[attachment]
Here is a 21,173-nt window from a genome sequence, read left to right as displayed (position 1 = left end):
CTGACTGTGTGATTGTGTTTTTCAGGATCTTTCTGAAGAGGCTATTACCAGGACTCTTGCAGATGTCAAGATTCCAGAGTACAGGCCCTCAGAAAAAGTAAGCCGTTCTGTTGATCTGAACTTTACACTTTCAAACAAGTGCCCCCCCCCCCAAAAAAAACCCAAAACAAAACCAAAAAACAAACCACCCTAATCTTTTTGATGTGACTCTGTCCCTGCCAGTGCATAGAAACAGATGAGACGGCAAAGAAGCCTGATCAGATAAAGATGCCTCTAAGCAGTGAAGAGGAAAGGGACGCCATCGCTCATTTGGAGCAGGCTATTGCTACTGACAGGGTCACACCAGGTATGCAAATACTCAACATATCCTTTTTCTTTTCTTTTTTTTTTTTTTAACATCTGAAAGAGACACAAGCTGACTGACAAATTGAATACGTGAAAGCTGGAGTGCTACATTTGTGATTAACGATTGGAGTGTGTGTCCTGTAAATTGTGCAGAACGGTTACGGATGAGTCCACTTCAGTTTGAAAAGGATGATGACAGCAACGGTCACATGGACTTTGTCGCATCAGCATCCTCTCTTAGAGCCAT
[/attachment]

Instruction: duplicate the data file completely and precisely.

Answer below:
Here is a 21,173-nt window from a genome sequence, read left to right as displayed (position 1 = left end):
CTGACTGTGTGATTGTGTTTTTCAGGATCTTTCTGAAGAGGCTATTACCAGGACTCTTGCAGATGTCAAGATTCCAGAGTACAGGCCCTCAGAAAAAGTAAGCCGTTCTGTTGATCTGAACTTTACACTTTCAAACAAGTGCCCCCCCCCCCAAAAAAAACCCAAAACAAAACCAAAAAACAAACCACCCTAATCTTTTTGATGTGACTCTGTCCCTGCCAGTGCATAGAAACAGATGAGACGGCAAAGAAGCCTGATCAGATAAAGATGCCTCTAAGCAGTGAAGAGGAAAGGGACGCCATCGCTCATTTGGAGCAGGCTATTGCTACTGACAGGGTCACACCAGGTATGCAAATACTCAACATATCCTTTTTCTTTTCTTTTTTTTTTTTTTAACATCTGAAAGAGACACAAGCTGACTGACAAATTGAATACGTGAAAGCTGGAGTGCTACATTTGTGATTAACGATTGGAGTGTGTGTCCTGTAAATTGTGCAGAACGGTTACGGATGAGTCCACTTCAGTTTGAAAAGGATGATGACAGCAACGGTCACATGGACTTTGTCGCATCAGCATCCTCTCTTAGAGCCAT